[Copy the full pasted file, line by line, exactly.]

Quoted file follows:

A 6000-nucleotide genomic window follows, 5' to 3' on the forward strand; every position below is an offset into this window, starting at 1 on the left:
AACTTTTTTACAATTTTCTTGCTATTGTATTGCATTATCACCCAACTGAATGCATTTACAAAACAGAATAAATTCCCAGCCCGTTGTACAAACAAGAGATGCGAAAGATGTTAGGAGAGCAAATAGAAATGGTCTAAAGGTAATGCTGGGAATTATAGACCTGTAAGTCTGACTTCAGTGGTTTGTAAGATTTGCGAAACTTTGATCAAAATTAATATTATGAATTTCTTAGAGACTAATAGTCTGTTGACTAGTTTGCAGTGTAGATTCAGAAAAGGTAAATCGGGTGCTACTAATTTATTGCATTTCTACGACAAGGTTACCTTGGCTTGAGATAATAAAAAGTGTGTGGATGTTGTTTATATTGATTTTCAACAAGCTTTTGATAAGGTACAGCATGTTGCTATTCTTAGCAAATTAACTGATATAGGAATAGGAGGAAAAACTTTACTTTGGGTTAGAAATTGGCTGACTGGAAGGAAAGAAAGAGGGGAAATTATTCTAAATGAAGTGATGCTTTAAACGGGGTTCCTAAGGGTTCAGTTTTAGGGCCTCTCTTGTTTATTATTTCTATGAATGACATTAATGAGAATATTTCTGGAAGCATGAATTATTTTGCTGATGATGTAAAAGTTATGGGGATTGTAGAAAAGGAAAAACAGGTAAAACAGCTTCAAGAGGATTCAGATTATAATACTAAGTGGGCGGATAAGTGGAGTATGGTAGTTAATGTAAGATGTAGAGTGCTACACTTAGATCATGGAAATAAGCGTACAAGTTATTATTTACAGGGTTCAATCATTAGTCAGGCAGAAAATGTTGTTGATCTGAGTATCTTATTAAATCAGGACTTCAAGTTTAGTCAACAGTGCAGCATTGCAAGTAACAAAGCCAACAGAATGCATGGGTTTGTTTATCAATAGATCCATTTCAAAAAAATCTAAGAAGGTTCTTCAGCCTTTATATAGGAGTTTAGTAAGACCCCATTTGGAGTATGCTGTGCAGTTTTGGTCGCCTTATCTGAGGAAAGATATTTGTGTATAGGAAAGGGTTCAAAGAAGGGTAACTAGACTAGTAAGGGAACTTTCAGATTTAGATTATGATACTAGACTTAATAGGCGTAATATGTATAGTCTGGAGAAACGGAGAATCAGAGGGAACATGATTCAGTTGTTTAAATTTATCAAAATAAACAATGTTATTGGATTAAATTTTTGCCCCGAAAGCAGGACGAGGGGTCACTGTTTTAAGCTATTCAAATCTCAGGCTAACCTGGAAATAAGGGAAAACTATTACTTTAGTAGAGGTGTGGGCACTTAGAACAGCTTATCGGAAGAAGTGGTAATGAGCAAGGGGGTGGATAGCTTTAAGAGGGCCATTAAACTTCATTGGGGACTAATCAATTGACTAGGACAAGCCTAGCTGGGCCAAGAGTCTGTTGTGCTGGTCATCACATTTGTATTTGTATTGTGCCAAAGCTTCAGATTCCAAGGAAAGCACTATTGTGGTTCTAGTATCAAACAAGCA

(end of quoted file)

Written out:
A 6000-nucleotide genomic window follows, 5' to 3' on the forward strand; every position below is an offset into this window, starting at 1 on the left:
AACTTTTTTACAATTTTCTTGCTATTGTATTGCATTATCACCCAACTGAATGCATTTACAAAACAGAATAAATTCCCAGCCCGTTGTACAAACAAGAGATGCGAAAGATGTTAGGAGAGCAAATAGAAATGGTCTAAAGGTAATGCTGGGAATTATAGACCTGTAAGTCTGACTTCAGTGGTTTGTAAGATTTGCGAAACTTTGATCAAAATTAATATTATGAATTTCTTAGAGACTAATAGTCTGTTGACTAGTTTGCAGTGTAGATTCAGAAAAGGTAAATCGGGTGCTACTAATTTATTGCATTTCTACGACAAGGTTACCTTGGCTTGAGATAATAAAAAGTGTGTGGATGTTGTTTATATTGATTTTCAACAAGCTTTTGATAAGGTACAGCATGTTGCTATTCTTAGCAAATTAACTGATATAGGAATAGGAGGAAAAACTTTACTTTGGGTTAGAAATTGGCTGACTGGAAGGAAAGAAAGAGGGGAAATTATTCTAAATGAAGTGATGCTTTAAACGGGGTTCCTAAGGGTTCAGTTTTAGGGCCTCTCTTGTTTATTATTTCTATGAATGACATTAATGAGAATATTTCTGGAAGCATGAATTATTTTGCTGATGATGTAAAAGTTATGGGGATTGTAGAAAAGGAAAAACAGGTAAAACAGCTTCAAGAGGATTCAGATTATAATACTAAGTGGGCGGATAAGTGGAGTATGGTAGTTAATGTAAGATGTAGAGTGCTACACTTAGATCATGGAAATAAGCGTACAAGTTATTATTTACAGGGTTCAATCATTAGTCAGGCAGAAAATGTTGTTGATCTGAGTATCTTATTAAATCAGGACTTCAAGTTTAGTCAACAGTGCAGCATTGCAAGTAACAAAGCCAACAGAATGCATGGGTTTGTTTATCAATAGATCCATTTCAAAAAAATCTAAGAAGGTTCTTCAGCCTTTATATAGGAGTTTAGTAAGACCCCATTTGGAGTATGCTGTGCAGTTTTGGTCGCCTTATCTGAGGAAAGATATTTGTGTATAGGAAAGGGTTCAAAGAAGGGTAACTAGACTAGTAAGGGAACTTTCAGATTTAGATTATGATACTAGACTTAATAGGCGTAATATGTATAGTCTGGAGAAACGGAGAATCAGAGGGAACATGATTCAGTTGTTTAAATTTATCAAAATAAACAATGTTATTGGATTAAATTTTTGCCCCGAAAGCAGGACGAGGGGTCACTGTTTTAAGCTATTCAAATCTCAGGCTAACCTGGAAATAAGGGAAAACTATTACTTTAGTAGAGGTGTGGGCACTTAGAACAGCTTATCGGAAGAAGTGGTAATGAGCAAGGGGGTGGATAGCTTTAAGAGGGCCATTAAACTTCATTGGGGACTAATCAATTGACTAGGACAAGCCTAGCTGGGCCAAGAGTCTGTTGTGCTGGTCATCACATTTGTATTTGTATTGTGCCAAAGCTTCAGATTCCAAGGAAAGCACTATTGTGGTTCTAGTATCAAACAAGCA